Today’s blog comes form Ian Barrett, Chief Executive at Avon Wildlife Trust.
Happy World Environment Day from all at Avon Wildlife Trust.
In these exceptional times, many of us will have spent more time outdoors noticing nature – exercising, watching the flowers bloom, bees and butterflies buzz by or even simply looking out the window to listen to the bird song or catch the dappled light shining through the gaps of fresh tree canopy.
Nature continues to bring us all a sense of joy and solace during lockdown, but even outside the current coronavirus pandemic it is essential for the way we live our lives every day. Clean air, clear water, healthy soils, food crops and natural flood defences are all benefits of a thriving natural world, and local green spaces are so important for many people looking to improve their health and wellbeing.
Unfortunately, our wildlife and these green spaces are under greater threat than ever. Recent reports have painted a picture of plummeting wildlife populations. There has been a 60% decline in wild vertebrates worldwide since 1970. 44 million nesting birds, 30 million hedgehogs and 2.8 million brown hare have been lost from the UK since the middle of the 20th Century. In Bristol, the city’s swift and starling populations are a fraction of what they were, with a 96% decline in numbers of these once-common birds between 1994 and 2014. Species extinctions are high and accelerating, with 41% of insects worldwide and 15% of UK species at risk.
The good news is that there is still time to build back a world that is better for wildlife and for people. Earlier this year we declared an ecological emergency in Bristol alongside Bristol Mayor Marvin Rees. This declaration recognises the scale of wildlife decline and the serious breakdown of the natural environment which we now face.
Human activities are reducing the space available for wildlife, and causing climate change and pollution. However, the timing of this announcement presents a crucial opportunity to address both the climate crisis and ecological emergency in a coordinated effort. Alongside the declaration of a climate emergency made by Bristol City Council in November 2018, we are working closely with the Mayor, the council and other local organisations to highlight the ecological crisis facing the city and to shape and lead work to develop an Ecological Emergency Action Plan by the autumn.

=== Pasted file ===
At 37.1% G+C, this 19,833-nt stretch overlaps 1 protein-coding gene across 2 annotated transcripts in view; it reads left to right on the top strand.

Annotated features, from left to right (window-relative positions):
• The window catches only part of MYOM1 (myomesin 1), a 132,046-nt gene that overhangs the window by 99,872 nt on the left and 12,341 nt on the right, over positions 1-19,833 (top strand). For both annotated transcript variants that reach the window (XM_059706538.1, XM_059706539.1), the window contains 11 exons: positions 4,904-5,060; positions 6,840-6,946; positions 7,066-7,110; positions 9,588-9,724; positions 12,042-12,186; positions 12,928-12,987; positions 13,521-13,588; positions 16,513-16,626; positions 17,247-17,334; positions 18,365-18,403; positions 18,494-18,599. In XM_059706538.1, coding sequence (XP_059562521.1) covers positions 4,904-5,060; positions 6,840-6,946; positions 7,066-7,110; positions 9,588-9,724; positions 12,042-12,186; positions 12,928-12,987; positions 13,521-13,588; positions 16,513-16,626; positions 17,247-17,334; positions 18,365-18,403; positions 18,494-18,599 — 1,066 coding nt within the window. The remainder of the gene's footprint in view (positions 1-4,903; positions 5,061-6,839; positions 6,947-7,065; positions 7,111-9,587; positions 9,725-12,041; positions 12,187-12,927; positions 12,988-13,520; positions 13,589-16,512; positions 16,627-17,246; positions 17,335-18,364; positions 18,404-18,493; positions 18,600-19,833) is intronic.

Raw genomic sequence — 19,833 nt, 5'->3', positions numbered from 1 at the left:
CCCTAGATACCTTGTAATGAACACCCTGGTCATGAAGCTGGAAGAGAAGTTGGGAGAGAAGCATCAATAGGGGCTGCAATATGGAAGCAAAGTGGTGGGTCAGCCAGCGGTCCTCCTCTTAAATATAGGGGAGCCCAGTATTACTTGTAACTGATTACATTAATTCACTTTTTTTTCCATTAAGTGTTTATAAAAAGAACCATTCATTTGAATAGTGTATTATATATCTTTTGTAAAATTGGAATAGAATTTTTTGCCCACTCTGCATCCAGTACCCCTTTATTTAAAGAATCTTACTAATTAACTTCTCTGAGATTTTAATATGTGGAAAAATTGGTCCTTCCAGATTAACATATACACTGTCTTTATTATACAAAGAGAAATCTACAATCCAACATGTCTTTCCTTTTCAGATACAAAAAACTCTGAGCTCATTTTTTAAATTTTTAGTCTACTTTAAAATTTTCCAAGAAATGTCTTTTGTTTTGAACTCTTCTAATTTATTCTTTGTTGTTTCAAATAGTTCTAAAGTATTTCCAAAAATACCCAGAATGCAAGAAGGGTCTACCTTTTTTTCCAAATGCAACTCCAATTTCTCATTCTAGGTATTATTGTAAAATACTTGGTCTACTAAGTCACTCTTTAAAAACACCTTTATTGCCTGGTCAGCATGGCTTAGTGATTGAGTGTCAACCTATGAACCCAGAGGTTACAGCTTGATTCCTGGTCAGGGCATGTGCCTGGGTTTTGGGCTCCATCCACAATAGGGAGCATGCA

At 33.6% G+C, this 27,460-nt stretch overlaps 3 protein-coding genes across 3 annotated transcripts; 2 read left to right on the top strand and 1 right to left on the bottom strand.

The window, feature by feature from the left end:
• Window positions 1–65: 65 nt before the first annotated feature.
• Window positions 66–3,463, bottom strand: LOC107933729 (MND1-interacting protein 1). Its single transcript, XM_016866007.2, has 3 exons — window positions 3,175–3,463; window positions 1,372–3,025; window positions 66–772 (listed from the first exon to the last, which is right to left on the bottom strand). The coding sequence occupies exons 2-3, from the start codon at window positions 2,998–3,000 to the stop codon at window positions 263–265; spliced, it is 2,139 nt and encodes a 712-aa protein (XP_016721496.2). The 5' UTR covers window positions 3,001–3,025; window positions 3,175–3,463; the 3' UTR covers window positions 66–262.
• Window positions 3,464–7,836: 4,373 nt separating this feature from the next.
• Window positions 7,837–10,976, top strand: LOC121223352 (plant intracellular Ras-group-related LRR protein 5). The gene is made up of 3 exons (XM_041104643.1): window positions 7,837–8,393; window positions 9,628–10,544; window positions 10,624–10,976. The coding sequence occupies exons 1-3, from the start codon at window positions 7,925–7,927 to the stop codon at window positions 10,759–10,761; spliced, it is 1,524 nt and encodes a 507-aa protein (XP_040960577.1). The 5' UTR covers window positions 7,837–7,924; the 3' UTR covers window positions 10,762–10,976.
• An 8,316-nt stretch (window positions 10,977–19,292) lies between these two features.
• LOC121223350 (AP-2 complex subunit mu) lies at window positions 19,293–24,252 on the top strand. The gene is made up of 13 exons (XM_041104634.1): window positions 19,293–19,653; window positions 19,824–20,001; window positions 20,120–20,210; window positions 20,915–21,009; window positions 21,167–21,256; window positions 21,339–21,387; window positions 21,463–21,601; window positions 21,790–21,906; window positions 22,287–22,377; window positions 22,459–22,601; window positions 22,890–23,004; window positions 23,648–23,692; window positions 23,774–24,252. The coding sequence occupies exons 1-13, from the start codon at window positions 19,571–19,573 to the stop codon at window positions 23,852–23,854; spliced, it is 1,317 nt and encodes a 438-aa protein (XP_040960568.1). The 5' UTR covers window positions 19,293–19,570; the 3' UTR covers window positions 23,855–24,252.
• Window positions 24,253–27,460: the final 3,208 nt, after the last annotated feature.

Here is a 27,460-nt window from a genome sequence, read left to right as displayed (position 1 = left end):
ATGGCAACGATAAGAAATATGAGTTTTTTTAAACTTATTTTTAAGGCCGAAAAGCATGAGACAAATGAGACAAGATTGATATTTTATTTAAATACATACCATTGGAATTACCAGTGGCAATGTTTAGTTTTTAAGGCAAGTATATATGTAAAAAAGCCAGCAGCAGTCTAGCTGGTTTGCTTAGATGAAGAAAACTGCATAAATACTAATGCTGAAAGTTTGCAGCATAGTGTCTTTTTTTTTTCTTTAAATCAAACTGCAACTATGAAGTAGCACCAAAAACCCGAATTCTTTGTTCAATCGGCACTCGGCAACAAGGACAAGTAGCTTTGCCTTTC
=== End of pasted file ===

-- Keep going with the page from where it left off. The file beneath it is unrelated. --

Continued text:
Already, ambitious nature targets for the city have been set out in the One City Plan, including increasing tree cover and wildlife abundance in Bristol by the 2040s. The February declaration paves the way for a much quicker pace of change and focus to create and restore places for wildlife in every neighbourhood. Many city organisations and businesses have pledged to commit to action and you can join us too.
All of the actions we take in our homes and daily lives can make a real difference. No matter how big or small these actions are, they are needed now more than ever. People of all ages can take practical action in homes or in their local communities. Whether you have a garden to transform or a window box, you can create habitats and homes for all kinds of wildlife, including insects by letting your garden grow wild or by planting nectar-rich wildflowers that bloom throughout the seasons. By creating habitats on your doorstep, you’ll be providing wildlife on all levels of our local ecosystem with somewhere to live, feed, reproduce and play their part in helping nature thrive. This is vital in helping to combat the ecological emergency we are all facing and is a simple and enjoyable thing we can all do. Have a look at our website for some inspiration and ideas: avonwildlifetrust.org.uk/actions
Over the next few months the Trust will continue to work closely with the council, city organisations and local communities and we’re looking forward to doing this collectively with others in the city. Through exploring nature-based solutions we can all do our part to tackle the ecological emergency and create a more resilient world for people and wildlife, restoring habitats and building connectivity across landscapes. If we all work together and take collective action, it is not too late for wildlife to fight back.
To find out more and to see how to help support our work visit: avonwildlifetrust.org.uk/ecoemergency
To reconnect with nature you can also take part in the Wildlife Trust’s 30 Days Wild challenge – committing to taking one Random Act of Wildness every day throughout the month of June.